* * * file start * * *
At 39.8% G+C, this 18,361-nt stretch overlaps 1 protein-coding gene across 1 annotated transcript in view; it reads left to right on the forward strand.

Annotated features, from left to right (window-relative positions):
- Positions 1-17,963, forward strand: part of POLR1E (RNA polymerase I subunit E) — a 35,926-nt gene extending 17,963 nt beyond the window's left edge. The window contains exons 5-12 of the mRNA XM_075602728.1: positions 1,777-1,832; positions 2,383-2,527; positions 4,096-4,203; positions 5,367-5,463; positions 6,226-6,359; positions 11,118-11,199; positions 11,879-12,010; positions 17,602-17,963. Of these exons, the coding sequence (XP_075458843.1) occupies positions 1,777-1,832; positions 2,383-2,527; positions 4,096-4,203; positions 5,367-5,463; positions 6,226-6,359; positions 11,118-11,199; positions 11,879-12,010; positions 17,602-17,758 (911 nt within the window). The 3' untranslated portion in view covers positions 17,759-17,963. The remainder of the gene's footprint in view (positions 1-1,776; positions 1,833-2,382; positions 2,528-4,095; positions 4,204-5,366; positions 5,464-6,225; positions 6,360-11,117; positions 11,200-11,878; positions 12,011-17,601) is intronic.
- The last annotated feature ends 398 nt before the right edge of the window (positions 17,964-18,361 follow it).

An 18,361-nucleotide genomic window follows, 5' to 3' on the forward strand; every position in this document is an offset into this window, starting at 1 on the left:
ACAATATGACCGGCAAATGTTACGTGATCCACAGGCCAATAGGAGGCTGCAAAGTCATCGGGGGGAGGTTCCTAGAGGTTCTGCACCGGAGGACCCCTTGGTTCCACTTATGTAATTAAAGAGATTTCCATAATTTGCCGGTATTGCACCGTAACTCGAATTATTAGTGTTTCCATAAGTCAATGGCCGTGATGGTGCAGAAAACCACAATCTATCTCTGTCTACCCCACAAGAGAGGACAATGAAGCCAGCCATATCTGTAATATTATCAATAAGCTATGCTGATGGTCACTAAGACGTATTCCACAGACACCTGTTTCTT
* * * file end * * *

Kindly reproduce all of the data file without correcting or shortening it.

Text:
At 39.8% G+C, this 18,361-nt stretch overlaps 1 protein-coding gene across 1 annotated transcript in view; it reads left to right on the forward strand.

Annotated features, from left to right (window-relative positions):
- Positions 1-17,963, forward strand: part of POLR1E (RNA polymerase I subunit E) — a 35,926-nt gene extending 17,963 nt beyond the window's left edge. The window contains exons 5-12 of the mRNA XM_075602728.1: positions 1,777-1,832; positions 2,383-2,527; positions 4,096-4,203; positions 5,367-5,463; positions 6,226-6,359; positions 11,118-11,199; positions 11,879-12,010; positions 17,602-17,963. Of these exons, the coding sequence (XP_075458843.1) occupies positions 1,777-1,832; positions 2,383-2,527; positions 4,096-4,203; positions 5,367-5,463; positions 6,226-6,359; positions 11,118-11,199; positions 11,879-12,010; positions 17,602-17,758 (911 nt within the window). The 3' untranslated portion in view covers positions 17,759-17,963. The remainder of the gene's footprint in view (positions 1-1,776; positions 1,833-2,382; positions 2,528-4,095; positions 4,204-5,366; positions 5,464-6,225; positions 6,360-11,117; positions 11,200-11,878; positions 12,011-17,601) is intronic.
- The last annotated feature ends 398 nt before the right edge of the window (positions 17,964-18,361 follow it).

An 18,361-nucleotide genomic window follows, 5' to 3' on the forward strand; every position in this document is an offset into this window, starting at 1 on the left:
ACAATATGACCGGCAAATGTTACGTGATCCACAGGCCAATAGGAGGCTGCAAAGTCATCGGGGGGAGGTTCCTAGAGGTTCTGCACCGGAGGACCCCTTGGTTCCACTTATGTAATTAAAGAGATTTCCATAATTTGCCGGTATTGCACCGTAACTCGAATTATTAGTGTTTCCATAAGTCAATGGCCGTGATGGTGCAGAAAACCACAATCTATCTCTGTCTACCCCACAAGAGAGGACAATGAAGCCAGCCATATCTGTAATATTATCAATAAGCTATGCTGATGGTCACTAAGACGTATTCCACAGACACCTGTTTCTT